Encryption and authentication
The next step is to work out what devices will be connecting to the network (and which network).
Wireless printers for example, might not support 801.1x EAP-TLS authentication, therefore it is important to decide how these devices are allowed (if at all) to connect to the WLAN and to apply the necessary access filters to these devices (see Firewalling and access).
The majority of devices will support the ability to authenticate a user against an Active Directory, but this means that anyone can authenticate their ’untrusted’ device to your wireless network. The challenge then becomes how to securely connect multiple devices using one account but still maintain the ability to identify each device and apply different rules to these devices
The challenge then is to connect the devices to the network without overloading the IT support department.
The solution should provide a simple, streamlined and if possible automatic way of enrolling devices to the network. It’s no use having EAP-TLS and an underlying PKI system if users are unable to connect their devices to the network without calling their IT department. The problem is compounded further with BYOD, the IT department will not be able configure and troubleshoot each and every employee or guest owned device.
Knowledge is power. If you have the ability to identify which devices are connecting to the WLAN, you have the ability to control what they can are able to connect to. An iPhone should not necessarily require the same access to the network as a corporate laptop.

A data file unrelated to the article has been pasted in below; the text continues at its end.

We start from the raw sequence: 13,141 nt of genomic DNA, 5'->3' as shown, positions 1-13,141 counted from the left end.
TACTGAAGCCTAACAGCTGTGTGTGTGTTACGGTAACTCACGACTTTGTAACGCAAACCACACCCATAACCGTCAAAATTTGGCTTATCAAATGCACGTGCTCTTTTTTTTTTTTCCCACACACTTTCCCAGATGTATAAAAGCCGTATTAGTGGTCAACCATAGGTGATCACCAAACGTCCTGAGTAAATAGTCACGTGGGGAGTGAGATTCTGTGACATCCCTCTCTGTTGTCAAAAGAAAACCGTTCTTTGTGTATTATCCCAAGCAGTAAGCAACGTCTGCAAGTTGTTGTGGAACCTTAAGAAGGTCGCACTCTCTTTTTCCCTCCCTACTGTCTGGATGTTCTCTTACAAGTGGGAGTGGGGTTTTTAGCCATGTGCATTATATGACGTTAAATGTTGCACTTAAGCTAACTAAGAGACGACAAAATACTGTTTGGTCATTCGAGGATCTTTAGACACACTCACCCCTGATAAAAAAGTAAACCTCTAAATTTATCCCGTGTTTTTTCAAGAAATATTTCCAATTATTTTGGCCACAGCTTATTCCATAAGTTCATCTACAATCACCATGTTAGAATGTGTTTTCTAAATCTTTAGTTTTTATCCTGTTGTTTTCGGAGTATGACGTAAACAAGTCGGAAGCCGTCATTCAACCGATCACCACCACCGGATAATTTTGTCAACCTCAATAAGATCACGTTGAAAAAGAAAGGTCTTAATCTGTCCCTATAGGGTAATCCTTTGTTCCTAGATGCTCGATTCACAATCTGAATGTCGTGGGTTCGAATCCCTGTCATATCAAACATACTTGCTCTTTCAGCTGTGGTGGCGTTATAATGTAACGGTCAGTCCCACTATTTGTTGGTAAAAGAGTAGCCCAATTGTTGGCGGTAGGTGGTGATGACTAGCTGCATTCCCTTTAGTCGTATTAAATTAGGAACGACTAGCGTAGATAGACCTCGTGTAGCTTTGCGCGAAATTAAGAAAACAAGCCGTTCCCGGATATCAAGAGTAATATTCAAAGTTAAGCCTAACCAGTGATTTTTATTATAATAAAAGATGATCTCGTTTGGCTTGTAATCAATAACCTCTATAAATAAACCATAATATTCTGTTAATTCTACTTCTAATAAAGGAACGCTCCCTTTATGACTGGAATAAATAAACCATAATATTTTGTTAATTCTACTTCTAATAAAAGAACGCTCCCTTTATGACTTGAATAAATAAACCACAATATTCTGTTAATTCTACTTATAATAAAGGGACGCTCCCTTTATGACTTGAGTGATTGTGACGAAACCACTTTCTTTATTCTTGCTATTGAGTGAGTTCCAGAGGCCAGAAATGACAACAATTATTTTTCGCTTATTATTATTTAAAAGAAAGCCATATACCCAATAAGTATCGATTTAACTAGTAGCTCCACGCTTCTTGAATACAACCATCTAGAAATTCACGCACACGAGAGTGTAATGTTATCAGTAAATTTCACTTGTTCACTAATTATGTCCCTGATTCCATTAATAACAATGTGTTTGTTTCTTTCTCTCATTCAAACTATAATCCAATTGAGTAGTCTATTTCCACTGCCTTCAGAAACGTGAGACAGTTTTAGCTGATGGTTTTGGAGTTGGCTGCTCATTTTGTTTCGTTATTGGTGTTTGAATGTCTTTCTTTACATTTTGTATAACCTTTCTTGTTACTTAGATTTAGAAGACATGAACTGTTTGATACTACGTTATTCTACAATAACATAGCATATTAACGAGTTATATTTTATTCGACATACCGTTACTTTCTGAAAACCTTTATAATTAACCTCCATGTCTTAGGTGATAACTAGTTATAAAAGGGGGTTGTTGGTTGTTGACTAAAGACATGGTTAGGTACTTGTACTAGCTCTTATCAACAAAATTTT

With the ability to identify the user and device you have the ability to limit the number of devices a user can connect to the WLAN. If a device is lost or stolen the credentials can be locked for an individual device meaning that Active Directory credentials do not necessarily need to be reset for all devices, just the device that has been reported lost or stolen.
Mobility has never been easier or more important. Sales offices, regional offices, global offices- wherever users are they expect to be able to connect to the corporate wireless network. A solution that is able to provide a global standard of connectivity is essential, not only for the staff moving around the globe but also the staff supporting these mobile users.
A centralised deployment makes for easier management of both SSIDs, authentication and support. If the same system is used across the globe then then there will be no technology overlap , no "I can connect in this office, why can’t I connect in that office". One security and access policy can be easily managed from one location.
Any wireless solution needs to be aware of the air around it. It needs to be smart enough to know when channels are buys, when there is interference and adapt as necessary. With higher bandwidth now available and gigabit speeds around the corner, a system that is able to handle the number of users, the bandwidth and the interference seamlessly is critical.
Wireless is fast becoming as critical as a wired network. Whether this is for user access to systems on the LAN, wireless security cameras or health monitoring equipment in hospitals, the demand it there and will be growing; TV's, printers, speakers etc. All have wireless connectivity now. Some of which will require access the corporate or guest WLAN.
Large or Small
There should be no difference in functionality between a large campus deployment and a smaller scale deployment, such as a few access points in a local coffee shop.
All deployments should be secure, as fast as necessary and manageable. Without this, guest networks become overrun by old accounts and corporate networks quickly become unsecure due to old credentials and devices not being removed from the systems.
The solution should be fully functional regardless of its size or complexity.